Hyperthreading is nowadays difficult to execute speculatively due to security measures, and CPU manufacturers are taking security measures by firmware, but many of the measures are implemented to clear the CPU cache.
    If a cache reset occurs while an application is running, performance “may” drop.
    If you are not using HT, you could still hit the problem, but less likely.
    (If you are interested, a search on CVE-2018-3615, CVE-2018-3620, CVE-2018-3646, etc. will give you an overview. Speedup through speculative execution has long been used in processor technology, and hyperthreading is essentially the main focus of hiding memory access latency through this mechanism. What appears to us as a large number of logic processors is a bonus.)

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While I agree with all of this it must be said that SMT or HT off does have it’s drawbacks when it comes to high quality recording or multicore processing e.g. video rendering, blender etc. Also I would not consider it for a six core processor e.g. 5600X because then just normal Windows processes are almost certainly going to impact performance and at the most inopportune times when internet and wifi are in use.

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Yes, of course it is.
As a compromise, UEFI can do SMT mode and do processor affinity only when using applications.
1,3,5,7… etc. by skipping and allocating each thread, it is possible as a function of the operating system to run the specified application as if it were in SMToff, approximately (within the margin of error of SMToff).
For CMD.exe, start /affinity 0x5555 , etc.
For powershell, you can set System.Diagnostics.ProcessStartInfo.ProcessorAffinity().
There are also tools that can set affinity masks, such as Processlasso.
powershell sample

$MSFS=New-Object -TypeName System.Diagnostics.Process
$MSFS.StartInfo=New-Object -TypeName System.Diagnostics.ProcessStartInfo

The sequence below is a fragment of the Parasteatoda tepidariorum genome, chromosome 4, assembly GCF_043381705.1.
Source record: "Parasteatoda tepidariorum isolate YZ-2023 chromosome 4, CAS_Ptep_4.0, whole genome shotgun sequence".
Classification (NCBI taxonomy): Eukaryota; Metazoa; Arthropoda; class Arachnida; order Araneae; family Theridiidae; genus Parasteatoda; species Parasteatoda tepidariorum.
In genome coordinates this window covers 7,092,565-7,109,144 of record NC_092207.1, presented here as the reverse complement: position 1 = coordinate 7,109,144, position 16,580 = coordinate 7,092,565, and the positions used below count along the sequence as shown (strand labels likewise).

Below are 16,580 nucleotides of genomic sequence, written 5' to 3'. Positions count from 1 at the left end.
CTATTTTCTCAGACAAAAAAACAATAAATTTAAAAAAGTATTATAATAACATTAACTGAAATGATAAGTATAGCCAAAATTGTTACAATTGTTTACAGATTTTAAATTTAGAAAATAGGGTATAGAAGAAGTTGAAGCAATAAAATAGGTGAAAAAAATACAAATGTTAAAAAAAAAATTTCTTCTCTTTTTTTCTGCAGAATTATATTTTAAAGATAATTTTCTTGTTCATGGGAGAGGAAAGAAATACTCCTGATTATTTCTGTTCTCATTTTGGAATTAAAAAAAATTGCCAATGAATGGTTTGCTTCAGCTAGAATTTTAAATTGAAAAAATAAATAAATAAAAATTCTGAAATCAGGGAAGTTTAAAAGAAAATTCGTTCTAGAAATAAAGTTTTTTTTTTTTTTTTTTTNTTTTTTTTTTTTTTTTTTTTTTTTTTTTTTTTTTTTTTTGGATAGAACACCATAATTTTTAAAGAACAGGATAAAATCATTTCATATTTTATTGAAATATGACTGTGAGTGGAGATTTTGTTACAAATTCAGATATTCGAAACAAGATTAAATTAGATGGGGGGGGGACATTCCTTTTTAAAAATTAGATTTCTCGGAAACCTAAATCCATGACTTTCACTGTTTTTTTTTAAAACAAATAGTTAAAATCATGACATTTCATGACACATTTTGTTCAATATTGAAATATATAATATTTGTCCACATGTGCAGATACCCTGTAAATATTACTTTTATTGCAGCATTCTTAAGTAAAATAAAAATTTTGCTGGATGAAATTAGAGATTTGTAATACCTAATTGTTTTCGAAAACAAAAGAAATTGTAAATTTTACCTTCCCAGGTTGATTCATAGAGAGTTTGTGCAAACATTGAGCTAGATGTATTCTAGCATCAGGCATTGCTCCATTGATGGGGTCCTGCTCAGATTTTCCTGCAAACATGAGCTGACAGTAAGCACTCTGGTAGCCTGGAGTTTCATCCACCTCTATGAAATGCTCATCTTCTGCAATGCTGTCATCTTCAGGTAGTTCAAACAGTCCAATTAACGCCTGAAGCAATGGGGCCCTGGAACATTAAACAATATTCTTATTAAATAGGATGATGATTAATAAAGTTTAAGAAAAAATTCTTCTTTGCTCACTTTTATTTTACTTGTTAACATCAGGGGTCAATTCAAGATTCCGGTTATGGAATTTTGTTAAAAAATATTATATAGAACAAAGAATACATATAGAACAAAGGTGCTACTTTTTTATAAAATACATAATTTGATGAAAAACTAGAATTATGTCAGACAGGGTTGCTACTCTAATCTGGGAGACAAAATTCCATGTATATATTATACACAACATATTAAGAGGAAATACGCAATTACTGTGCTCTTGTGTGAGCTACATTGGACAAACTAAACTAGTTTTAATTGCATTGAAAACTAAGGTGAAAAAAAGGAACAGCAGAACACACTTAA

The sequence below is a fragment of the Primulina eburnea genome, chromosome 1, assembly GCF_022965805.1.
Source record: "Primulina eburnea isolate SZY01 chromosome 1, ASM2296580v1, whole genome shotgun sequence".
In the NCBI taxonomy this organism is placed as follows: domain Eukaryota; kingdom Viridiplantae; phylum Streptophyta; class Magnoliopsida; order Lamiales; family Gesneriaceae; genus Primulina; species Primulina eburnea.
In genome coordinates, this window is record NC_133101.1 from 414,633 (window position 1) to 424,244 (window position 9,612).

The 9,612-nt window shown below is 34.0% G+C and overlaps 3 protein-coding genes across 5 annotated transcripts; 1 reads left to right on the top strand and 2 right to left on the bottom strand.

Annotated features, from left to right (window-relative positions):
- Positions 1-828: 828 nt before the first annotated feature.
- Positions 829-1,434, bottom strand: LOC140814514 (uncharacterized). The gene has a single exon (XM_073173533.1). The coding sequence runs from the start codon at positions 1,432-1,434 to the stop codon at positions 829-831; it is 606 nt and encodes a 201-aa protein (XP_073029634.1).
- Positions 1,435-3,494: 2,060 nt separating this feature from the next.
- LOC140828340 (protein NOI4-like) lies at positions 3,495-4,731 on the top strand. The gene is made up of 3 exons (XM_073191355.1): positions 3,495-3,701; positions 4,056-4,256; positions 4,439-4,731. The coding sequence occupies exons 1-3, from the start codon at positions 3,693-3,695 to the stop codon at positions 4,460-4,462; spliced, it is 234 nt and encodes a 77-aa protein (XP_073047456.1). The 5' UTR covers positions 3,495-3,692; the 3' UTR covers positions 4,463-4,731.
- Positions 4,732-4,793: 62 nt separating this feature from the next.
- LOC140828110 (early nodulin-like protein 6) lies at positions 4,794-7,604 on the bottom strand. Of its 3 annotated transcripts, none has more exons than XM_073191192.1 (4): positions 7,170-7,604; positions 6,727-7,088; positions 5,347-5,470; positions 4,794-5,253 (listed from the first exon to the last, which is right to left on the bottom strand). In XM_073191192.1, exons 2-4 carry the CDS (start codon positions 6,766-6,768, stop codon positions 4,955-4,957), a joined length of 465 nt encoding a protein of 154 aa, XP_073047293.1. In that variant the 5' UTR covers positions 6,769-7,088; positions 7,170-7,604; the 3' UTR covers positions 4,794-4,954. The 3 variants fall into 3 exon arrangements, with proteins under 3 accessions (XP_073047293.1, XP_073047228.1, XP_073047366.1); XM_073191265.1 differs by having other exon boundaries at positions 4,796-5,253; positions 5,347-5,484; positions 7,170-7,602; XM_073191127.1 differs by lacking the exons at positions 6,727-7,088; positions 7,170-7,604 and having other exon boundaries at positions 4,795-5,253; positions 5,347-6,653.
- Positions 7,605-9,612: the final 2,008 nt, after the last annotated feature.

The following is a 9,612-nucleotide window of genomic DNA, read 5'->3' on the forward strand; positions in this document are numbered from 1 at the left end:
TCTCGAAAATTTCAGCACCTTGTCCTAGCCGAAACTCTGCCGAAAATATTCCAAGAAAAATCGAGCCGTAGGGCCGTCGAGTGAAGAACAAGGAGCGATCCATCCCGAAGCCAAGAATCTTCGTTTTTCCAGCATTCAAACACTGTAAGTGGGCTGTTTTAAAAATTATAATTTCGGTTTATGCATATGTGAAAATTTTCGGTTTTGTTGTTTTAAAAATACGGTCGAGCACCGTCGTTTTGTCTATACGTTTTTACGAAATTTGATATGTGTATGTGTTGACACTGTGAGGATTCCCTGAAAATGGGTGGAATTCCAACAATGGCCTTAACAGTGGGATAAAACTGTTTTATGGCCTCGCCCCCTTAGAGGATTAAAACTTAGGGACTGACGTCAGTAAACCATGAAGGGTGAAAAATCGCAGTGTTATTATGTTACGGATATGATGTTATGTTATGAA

$MSFS.StartInfo.FileName="FULLPATH to MSFS.exe"
$MSFS.StartInfo.Arguments="FULLPATH to MSFS.ini"

(However, MSFS will fail the startup check if there is a discrepancy between the number of threads on the processor and the affinity mask at startup, so the affinity mask setting requires waiting from a few seconds to 10 seconds, depending on the environment. Please set this individually for each user.)

At least for the MSFS measurements I made, there was only a margin of error difference between the UEFI allocation and the affinity mask.
By setting these, it is possible to have both applications suitable for multi-threading and pseudo SMToff in games.
P.S. In case of 5800X3D, if 0x5555 is specified for affinity mask, the allocation will skip one thread at a time.

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I’ve never really looked into this as I always thought it set specific cores rather than disabling 2nd threads (in which case there’d be little benefit and little to no heat savings within those cores)

Thanks for the info and I guess it’s time to give it more study

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You can also set processor affinity directly to the running application from the Task Manager’s Advanced->Right Click->Affinity Settings.
However, these settings are not saved.
(Therefore, experienced users prefer to create scripts or use other tools.)
Sorry for the Japanese display, I am Japanese. This is the affinity mask setting screen.

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Now I’m confused as that definitely disables cores rather than threads … I shall have to study further to form an opinion.

The operating system superficially does not distinguish between internal cores and CPU threads, but the order is always from the lowest processor core number.
If hyperthreading is on, the

CPU Core1-Thread1 = Windows Core no1
CPU Core1-Thread2 = Windows Core no2
CPU Core2-Thread1 = Windows Core no3

The result will look like this
Therefore, the configuration “disables the core,” but the affinity mask is only a specification to control the assignment of a specific core to the configured application.
The standard OS setting is to allocate to all cores (all threads).
Failure will not break it; settings on Windows are not saved when the application exits. Simply re-launch the application.